Latino Film Festival Makes Spanish Speaking Films More Available to Long Islanders

screen-shot-2016-11-16-at-6-23-21-pm

By Kara Burnett and Rebekah Sherry

Kevin Johnatan along with about 80 other attendees filed into the dimly lit theater of the Parrish Art Museum in East Hampton as upbeat percussion music played in the background. They rifled through programs and chatted among themselves as they waited for the movie to begin. During the film Johnatan was taken by the spunky 80-year-old Argentine woman with a short neon red bob, raspy voice and cigarette in hand who recounted the details of her life as a tango dancer.

“Certainly it was one of the best films I have ever watched… I’m from Costa Rica that means I’m 100 percent Hispanic. With all these things happening right now about the election, this is a nice contrast about certain facts that define Hispanic people,” Kevin Johnatan, film attendee said.

The film, “Un Tango Más” screened last week Friday at the 13th annual OLA (Organizacion Latino-Americano) Film Festival.

“There really isn’t any place on Long Island dedicated to Spanish language films,” Minerva Perez, Executive Director of OLA said. “That’s why events like this are so important.”

Despite Spanish being the most widely spoken language other than English on Long Island, with over three hundred thousand speakers, the festival is one of the few places where residents can watch Spanish-Language films on the silver screen.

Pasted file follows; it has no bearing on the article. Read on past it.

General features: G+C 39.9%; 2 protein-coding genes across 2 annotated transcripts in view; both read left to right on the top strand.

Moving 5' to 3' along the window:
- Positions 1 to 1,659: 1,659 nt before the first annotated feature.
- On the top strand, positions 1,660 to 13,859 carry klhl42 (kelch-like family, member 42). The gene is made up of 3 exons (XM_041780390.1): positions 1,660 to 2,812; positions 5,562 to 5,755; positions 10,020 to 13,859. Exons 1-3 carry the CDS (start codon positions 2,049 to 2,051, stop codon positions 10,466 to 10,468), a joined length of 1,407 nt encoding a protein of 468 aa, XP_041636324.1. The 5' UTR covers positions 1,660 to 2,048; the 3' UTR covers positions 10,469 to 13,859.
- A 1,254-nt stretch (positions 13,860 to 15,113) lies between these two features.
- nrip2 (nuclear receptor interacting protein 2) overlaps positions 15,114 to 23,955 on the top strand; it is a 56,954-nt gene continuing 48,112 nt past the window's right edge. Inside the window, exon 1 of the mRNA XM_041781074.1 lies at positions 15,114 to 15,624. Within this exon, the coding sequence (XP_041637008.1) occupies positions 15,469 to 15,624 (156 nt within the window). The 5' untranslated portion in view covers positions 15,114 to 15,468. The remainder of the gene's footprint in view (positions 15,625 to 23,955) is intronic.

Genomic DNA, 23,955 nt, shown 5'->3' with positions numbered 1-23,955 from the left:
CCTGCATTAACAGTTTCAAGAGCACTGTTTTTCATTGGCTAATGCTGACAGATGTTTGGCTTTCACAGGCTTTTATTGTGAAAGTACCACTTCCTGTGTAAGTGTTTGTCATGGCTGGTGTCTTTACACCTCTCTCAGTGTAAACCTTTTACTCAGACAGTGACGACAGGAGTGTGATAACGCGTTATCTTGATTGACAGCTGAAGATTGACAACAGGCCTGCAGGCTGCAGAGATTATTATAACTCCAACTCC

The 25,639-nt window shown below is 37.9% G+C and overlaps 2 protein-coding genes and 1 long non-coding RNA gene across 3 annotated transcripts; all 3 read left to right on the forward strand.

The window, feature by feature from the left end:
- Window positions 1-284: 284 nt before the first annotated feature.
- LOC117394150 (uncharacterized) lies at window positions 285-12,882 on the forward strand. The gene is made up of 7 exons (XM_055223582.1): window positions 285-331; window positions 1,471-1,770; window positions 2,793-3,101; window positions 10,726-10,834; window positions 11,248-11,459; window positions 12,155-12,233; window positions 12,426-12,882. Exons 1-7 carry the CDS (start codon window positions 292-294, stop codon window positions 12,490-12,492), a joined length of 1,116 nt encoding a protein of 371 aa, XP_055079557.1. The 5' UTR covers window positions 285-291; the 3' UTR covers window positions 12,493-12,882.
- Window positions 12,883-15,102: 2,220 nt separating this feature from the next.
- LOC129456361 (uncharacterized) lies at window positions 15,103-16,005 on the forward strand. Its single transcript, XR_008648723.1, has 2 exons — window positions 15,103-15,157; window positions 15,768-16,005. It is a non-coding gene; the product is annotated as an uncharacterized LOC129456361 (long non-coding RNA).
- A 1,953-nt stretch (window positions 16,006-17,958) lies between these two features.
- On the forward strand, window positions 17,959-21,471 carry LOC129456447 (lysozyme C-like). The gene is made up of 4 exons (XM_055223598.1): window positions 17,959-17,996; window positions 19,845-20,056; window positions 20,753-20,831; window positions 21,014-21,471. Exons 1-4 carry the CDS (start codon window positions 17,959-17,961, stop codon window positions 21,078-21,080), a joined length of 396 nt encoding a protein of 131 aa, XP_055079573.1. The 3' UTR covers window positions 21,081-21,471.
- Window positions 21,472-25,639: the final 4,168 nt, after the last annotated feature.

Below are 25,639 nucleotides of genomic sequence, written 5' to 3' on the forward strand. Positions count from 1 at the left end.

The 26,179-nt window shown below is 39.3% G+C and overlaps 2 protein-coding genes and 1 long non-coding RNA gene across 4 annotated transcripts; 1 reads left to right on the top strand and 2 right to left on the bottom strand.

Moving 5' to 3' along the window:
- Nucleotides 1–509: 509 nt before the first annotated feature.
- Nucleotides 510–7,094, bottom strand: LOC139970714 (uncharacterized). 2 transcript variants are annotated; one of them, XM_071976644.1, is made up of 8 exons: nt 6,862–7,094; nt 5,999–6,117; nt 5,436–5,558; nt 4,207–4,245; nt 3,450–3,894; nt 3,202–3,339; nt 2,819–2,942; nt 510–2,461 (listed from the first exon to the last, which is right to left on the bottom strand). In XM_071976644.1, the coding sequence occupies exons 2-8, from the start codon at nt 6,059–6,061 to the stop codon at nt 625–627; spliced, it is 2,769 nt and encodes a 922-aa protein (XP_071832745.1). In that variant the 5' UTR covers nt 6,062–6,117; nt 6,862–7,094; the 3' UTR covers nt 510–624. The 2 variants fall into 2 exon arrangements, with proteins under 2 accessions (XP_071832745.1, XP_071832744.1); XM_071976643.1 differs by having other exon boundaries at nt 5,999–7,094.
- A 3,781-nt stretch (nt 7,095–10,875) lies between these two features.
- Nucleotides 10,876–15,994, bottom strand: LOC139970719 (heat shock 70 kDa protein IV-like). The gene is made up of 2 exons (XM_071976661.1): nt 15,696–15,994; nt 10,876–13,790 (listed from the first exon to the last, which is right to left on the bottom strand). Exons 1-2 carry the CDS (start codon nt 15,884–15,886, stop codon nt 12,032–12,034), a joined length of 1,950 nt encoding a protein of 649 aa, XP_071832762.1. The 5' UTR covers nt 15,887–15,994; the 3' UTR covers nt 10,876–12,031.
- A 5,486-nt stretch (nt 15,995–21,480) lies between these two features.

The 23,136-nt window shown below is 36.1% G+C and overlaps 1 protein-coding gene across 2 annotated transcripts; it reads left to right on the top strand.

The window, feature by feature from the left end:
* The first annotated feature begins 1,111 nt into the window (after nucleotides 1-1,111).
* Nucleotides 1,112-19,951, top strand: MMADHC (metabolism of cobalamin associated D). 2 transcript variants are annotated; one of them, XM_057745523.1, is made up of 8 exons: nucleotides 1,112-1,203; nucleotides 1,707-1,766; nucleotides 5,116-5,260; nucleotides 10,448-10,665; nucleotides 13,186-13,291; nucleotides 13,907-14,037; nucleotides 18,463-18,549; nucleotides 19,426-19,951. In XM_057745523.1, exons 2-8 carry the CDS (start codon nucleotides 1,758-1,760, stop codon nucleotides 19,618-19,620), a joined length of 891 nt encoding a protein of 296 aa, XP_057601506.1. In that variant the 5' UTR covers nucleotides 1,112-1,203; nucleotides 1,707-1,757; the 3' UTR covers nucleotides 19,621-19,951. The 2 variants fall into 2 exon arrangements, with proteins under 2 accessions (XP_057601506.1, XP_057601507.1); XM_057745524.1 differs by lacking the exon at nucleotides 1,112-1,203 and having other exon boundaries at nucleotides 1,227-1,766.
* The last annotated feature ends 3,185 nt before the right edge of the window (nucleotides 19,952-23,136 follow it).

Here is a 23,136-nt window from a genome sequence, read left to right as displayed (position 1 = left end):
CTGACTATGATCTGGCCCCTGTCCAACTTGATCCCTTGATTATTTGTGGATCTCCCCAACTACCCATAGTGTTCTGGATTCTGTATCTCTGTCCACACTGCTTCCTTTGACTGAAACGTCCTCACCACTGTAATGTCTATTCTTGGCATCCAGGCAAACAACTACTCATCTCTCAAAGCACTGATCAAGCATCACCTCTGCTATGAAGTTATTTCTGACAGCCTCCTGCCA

“Movie distribution in the US for non English speaking films is complicated,” Kathleen Vernon, Associate Professor of Hispanic Languages and Literature at Stony Brook University said. “The way it seems to work in the US they’re [spanish-speaking movies] sort of categorized as independent.”

Independent films are generally not as financially successful as mainstream films largely due to their much smaller budgets. These numbers are relative– 22 Jump street, a U.S. comedy released in 2014, cost $84,500,000 to make. Ocho Apellidos Vascos, a comedy released in Spain in the same year cost about $3,000,000.

“There’s nothing homogeneous about Spanish speaking audiences,” Juana Suάrez, an adjunct cinema and media professor at New York University said. “I don’t think that’s impacted by the language, that’s impacted by taste, level of education and aesthetic preference.”

Hispanic actors and directors will often switch between movies made in their native countries and Hollywood movies made in English. As is the case with Penelope Cruz and Chilean director, Pablo Larraín who is currently directing the upcoming movie, Jackie, detailing the life of former first lady Jackie Kennedy.

“It’s how Hollywood works,” Vernon said. “How am I going to reach this broader audience in the U.S.– make a film in English.”

While nowadays English might seem to be a nearly universal language; nearly 650,000 people on Long Island speak a language other than English at home. Events such as OLA’s film festival are windows into the multicultural society Long Islanders are apart of.

“New York is home to very diverse people,” Lucy Presner, a film festival attendee, said. “Why not celebrate all of us?”

“I see a lot of Latinos are afraid to show where they come from, you need to know where you come from to know where you’re going. That’s why we have events like these to bring our community together,” Isabel Sepulveda, founder and president of OLA said.

Sepulveda was a part of the Latino Advisory board for East Hampton before she founded OLA in October of 2002 to promote culture, education and advocate for social rights.

“I came here in 1991, I left Chile on a Monday, arrived here on Tuesday and rested on Wednesday. I looked in the East Hampton Star, I marked all the jobs that I think I could do and one of the jobs was a cashier at the East Hampton Hardware Store,” Sepulveda shared in her opening remarks before the film.

Bernard and Salita who hired Sepulveda for her first job, sat in the crowd cheering for her all these years later.